Based largely on your recent review, I purchased a Quest Preying Mantis.
Unfortunately, it came without any instructions. While it doesn't take a
rocket scientist to set it up, but I do have a couple of questions that
I'm hoping your reviewer might be able to answer. I would greatly
appreciate it if you could forward them to him.
1) Is it recomended to leave the poles/hubs attached to the tent, front
and rear? Mine were tied in place, but I'm tempted to untie them and
make a quick-release attachment. I'm concerned about damaging the tent
if I roll the poles up in it.
2) The tent came with three small nylon bags with elastic loops on them.
I assume that these are used to cover the hubs if you leave the poles in
place when you pack the tent?
3) How much seam sealer did you need to seal the fly and floor?
4) If you have the instructions handy, could you possibly fax them to me
or mail me a copy?
Thanks for your help.
I think you'll be satisfied with the Preying Mantis--our field crew still
prefers it over many comparable tents for the vestibule space, ventilation,
and weight. About the only time we don't fight over it is when we're
soloing and want to go with a lighter-weight tent. We'll be posting our
ultralight tent review soon; it appeared in the August 98 issue of Outfitter.
To answer your questions:
1. We advise that you do leave the hubs attached to the tent, rather than
remove them to pack the tent. Retying them everytime would be a pain. You
could rig some type of quick release, but we've found it unnecessary to do
so. We've never seen any damage to the tent body from the hubs or poles.
Quest has modified the Preying Mantis starting with the '98 models so that
the hubs now attach via a hook and ladder strap. This simplifies assembly
and allows you to stuff the tent and fly into the bag seperately from the
poles and hubs. If you buy a Preying Mantis, amke sure you get a recent
model with the new-style hubs.
2. The use of the small bags helps prevent damage to the tent body. The
three small bags go over the ends of the collapsed poles to prevent them
from digging into the tent when you roll it up. By combining the pole ends
together, you can use the bags on groups of poles, i.e. one for the end of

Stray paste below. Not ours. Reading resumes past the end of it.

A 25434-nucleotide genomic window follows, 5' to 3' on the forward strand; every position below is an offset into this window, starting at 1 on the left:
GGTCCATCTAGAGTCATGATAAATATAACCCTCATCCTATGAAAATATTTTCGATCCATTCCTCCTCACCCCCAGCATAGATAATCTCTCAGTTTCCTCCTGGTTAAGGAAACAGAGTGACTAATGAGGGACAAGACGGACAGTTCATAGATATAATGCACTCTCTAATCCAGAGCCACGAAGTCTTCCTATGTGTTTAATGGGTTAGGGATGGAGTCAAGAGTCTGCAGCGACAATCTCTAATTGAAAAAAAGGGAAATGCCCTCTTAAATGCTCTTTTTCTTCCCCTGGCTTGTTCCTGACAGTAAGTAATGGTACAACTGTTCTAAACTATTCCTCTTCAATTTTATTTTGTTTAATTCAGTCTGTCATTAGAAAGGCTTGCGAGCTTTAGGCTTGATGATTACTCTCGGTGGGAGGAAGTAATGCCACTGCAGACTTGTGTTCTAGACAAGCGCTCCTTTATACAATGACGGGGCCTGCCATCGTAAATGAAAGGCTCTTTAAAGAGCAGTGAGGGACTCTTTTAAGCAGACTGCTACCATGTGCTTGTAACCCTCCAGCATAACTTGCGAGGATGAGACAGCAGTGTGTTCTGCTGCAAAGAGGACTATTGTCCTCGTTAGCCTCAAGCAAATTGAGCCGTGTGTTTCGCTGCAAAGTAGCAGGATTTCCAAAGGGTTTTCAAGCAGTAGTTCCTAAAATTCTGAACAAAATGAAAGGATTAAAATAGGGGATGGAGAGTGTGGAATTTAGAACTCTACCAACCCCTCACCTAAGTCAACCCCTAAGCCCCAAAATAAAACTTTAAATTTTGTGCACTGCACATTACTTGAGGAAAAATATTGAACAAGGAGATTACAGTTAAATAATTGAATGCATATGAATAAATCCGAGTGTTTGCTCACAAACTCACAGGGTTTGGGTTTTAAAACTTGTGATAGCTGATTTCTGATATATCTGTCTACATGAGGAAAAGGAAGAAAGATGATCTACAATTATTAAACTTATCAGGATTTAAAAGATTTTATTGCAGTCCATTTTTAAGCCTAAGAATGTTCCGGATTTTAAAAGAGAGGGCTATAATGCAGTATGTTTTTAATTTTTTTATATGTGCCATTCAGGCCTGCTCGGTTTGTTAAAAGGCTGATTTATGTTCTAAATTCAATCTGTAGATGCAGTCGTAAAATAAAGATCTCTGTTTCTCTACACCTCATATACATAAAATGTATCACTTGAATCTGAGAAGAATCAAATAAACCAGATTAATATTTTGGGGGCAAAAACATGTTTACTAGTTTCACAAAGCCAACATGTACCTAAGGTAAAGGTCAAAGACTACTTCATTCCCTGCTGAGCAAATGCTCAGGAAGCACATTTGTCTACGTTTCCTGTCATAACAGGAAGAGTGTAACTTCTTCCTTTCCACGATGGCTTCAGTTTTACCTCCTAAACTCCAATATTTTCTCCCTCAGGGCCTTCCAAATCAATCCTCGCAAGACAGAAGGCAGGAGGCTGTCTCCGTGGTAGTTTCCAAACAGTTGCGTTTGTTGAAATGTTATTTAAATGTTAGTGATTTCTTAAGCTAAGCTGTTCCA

the rear poles, one for the side and spine poles, and one for the vestibule
pole in its own stuff sack (or whatever arrangement you prefer). Then you
align the poles (with bags attached) perpendicular to the sides of the tent
so they just roll up with the tent. With the newer Preying Mantis models,
with the detachable hubs, you no longer need to roll up the poles with the tent.
3. We've never seam sealed our Preying Mantis, and have never observed any
leaks, even in driving thunderstorms. After three years of usage a small
hole developed over one of the clips on the spine pole. I used seam sealer
to patch the hole. (Put tape on one side of the hole, then apply a glob of
seam sealer on the other side. Once dry, remove the tape from the back and
put a glob on that side. The result is a completely sealed hole.) If you
decide to apply sealer, I would just work on the rainfly applying a couple
of thin coats of sealer to the inside of the seams.
4. I'll look for the instructions to the Mantis, but I'm not hopeful I'll
find them. Its been three years since one of our staff purchased the
Preying Mantis and I doubt we've kept any of the paperwork. You could
contact Quest directly to see if they can fax or mail instructions. Their
number is 800-613-1225.
Finally, one other point from experience. The weakest point on this tent is
the dual zippers on the mesh tent door. After repeated use (abuse?) in
sandy conditions, the sliders finally gave out. Its a good idea to rinse
the zipper area (this applies to any tent/zipper) with water after every
trip, especially in dry sandy conditions. Nothing like grit to wear down a
zipper. You can also use a silicon-based lubricant to keep the zipper
running smoothly (or Vaseline if you don't have anything else--we once
used Chapstick with surprisingly good results.) We just had
our door zipper repaired--it was only $20 so its not a big problem, but one
that can be prevented or prolonged through proper care.
Hope that answers all your questions and that you'll get lots of good usage
from your Preying Mantis.